10/8/13

US HISTORY:

Students are to convert their research question assignment into an outline for a research paper. (No, they are not going to write such a paper. Not yet.) It is due Thursday.

WRITING RESEARCH QUESTIONS (from Friday)

Suppose you are an archaeologist like Tim Pauketat, and you are researching one of the eight geographical regions as described in 1.5 to 1.12.

Which one of these regions most interests you? Select one.

Next, think of a question you would like to research about this region and the first Americans who lived there.

Example: “For my research question I would like to know how the people of the southwest region survived the intense heat and lack of fresh water.”

Once you have your research question, you must develop a series of FIVE investigative questions to help you answer the research question. For each investigative question, you must explain what tool or tools from an archaeologist’s toolkit you would use to help you answer the investigative question.

Archaeologists’ Tools: Oral Histories, radiocarbon dating, artifacts & witnesses.

Example: “How did the people conserve water?” The tools I will use are oral histories and artifacts.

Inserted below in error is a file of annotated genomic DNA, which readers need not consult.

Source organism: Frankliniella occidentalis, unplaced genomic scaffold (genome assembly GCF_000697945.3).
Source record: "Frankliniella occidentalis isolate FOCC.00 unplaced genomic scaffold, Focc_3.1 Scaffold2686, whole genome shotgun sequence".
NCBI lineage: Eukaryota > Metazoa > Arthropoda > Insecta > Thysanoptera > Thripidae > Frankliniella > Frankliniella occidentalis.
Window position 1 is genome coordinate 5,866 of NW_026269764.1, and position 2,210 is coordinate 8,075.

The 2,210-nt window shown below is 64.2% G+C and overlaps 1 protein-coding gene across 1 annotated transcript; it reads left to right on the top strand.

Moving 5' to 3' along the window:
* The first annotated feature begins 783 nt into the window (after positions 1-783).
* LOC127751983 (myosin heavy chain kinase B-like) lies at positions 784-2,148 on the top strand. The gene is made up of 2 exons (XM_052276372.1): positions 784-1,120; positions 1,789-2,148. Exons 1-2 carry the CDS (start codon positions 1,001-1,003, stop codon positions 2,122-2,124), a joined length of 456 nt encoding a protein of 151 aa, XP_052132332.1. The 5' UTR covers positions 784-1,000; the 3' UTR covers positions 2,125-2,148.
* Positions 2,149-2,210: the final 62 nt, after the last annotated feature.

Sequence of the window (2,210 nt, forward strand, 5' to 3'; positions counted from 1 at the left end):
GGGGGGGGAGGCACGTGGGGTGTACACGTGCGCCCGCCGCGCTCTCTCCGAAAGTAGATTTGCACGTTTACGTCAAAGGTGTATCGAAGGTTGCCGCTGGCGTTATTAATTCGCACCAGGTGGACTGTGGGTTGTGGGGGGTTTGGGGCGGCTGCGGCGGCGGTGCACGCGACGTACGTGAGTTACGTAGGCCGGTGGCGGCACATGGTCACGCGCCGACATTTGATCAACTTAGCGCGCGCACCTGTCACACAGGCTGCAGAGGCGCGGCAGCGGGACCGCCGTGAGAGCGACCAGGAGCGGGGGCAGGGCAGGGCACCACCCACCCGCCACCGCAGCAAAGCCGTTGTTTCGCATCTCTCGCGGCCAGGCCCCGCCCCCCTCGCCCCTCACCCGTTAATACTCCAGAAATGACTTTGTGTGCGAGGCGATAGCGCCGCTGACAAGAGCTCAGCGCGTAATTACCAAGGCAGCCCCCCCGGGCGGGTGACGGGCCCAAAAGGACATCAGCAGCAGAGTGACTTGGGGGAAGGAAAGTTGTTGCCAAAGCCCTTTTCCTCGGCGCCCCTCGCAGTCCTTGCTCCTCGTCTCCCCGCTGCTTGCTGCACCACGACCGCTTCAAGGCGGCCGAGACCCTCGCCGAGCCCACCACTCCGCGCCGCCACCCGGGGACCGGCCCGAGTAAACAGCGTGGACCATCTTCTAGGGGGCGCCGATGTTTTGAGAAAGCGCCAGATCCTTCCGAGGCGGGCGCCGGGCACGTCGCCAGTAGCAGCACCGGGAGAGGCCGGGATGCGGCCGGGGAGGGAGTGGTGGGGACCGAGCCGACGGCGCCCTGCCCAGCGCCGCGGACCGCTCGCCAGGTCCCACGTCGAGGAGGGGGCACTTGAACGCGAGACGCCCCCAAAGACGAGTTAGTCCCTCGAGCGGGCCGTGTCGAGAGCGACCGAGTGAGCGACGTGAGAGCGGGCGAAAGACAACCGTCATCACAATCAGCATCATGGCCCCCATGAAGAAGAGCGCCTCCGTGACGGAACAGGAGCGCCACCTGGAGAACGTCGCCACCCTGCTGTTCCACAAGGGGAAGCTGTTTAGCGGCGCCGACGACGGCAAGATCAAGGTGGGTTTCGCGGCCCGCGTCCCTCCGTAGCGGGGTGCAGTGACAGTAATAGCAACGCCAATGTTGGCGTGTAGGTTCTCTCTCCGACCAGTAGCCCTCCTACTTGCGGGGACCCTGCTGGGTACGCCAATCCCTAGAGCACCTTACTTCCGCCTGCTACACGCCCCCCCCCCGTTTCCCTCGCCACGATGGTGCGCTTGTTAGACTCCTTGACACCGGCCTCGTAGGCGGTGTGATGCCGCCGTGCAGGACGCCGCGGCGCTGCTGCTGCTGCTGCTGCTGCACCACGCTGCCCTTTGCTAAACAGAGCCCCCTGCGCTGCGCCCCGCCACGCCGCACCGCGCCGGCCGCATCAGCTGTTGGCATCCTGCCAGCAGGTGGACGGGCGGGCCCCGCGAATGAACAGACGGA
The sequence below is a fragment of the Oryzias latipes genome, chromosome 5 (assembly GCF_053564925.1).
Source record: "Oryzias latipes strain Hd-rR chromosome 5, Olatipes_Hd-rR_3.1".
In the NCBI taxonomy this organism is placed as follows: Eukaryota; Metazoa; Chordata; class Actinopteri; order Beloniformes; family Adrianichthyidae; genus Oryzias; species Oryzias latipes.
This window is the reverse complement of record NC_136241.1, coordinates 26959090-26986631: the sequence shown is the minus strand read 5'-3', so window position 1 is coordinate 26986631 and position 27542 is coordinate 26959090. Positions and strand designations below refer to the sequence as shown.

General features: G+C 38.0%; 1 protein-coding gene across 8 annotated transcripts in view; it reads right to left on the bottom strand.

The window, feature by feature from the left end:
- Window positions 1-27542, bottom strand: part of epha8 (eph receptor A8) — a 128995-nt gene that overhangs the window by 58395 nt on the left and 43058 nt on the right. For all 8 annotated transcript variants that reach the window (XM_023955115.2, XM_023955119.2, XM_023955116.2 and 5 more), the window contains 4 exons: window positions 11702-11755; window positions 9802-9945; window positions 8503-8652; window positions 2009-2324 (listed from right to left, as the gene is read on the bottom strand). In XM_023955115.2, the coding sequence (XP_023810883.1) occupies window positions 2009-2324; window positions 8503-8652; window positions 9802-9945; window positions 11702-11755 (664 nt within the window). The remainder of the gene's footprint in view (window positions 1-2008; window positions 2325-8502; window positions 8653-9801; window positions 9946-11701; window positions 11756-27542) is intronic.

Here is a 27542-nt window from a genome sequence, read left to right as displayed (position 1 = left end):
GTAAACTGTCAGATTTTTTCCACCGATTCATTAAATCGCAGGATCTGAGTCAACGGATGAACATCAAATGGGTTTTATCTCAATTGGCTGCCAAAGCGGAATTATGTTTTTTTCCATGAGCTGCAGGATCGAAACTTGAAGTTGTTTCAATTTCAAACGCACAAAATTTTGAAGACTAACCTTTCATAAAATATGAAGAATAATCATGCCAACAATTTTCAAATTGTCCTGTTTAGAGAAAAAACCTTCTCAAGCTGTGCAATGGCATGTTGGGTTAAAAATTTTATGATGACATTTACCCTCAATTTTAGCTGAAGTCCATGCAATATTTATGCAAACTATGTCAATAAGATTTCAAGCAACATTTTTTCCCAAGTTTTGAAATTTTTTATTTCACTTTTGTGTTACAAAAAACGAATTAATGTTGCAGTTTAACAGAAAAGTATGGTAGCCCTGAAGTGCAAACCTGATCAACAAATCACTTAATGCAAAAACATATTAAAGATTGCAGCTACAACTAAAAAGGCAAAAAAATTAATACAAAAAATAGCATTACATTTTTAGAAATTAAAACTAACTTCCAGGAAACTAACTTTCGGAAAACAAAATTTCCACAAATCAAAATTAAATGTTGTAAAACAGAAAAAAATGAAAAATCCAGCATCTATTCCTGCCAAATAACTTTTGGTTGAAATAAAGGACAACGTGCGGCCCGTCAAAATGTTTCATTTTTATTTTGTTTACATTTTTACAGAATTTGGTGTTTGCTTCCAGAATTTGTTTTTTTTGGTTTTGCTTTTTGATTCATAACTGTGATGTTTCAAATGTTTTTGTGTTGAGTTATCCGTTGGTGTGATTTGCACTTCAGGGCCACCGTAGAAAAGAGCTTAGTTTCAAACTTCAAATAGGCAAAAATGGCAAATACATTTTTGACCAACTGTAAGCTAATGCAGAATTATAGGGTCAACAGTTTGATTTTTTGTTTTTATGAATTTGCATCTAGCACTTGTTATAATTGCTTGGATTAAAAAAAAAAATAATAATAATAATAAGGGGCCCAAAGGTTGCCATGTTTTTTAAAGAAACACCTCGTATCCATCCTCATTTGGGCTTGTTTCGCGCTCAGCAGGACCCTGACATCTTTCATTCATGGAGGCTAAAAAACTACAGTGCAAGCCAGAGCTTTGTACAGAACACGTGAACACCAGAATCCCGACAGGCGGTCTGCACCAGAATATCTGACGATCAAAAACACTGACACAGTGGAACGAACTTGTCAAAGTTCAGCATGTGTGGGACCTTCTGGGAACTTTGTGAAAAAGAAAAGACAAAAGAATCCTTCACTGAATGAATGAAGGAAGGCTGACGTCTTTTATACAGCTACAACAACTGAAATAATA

Research Paper Outline: (Today’s assignment)

Introduction: What is this? What is its function? (Main research question goes here)

• Support: What is this? What is its function? (one of the five investigative questions goes here)

• Support: What is this? What is its function? (one of the five investigative questions goes here)

• Support: What is this? What is its function? (one of the five investigative questions goes here)

Conclusion: What is this? What is its function? (We restate the main idea, supporting points and we exit with a final thought.)

WORLD STUDIES:

We discussed the video notes from yesterday and discussed concepts of the earth’s tilt and how it helps create seasons. The notes were handed in along with the reading facts for section 1.7. We then began our map activity on the seasons.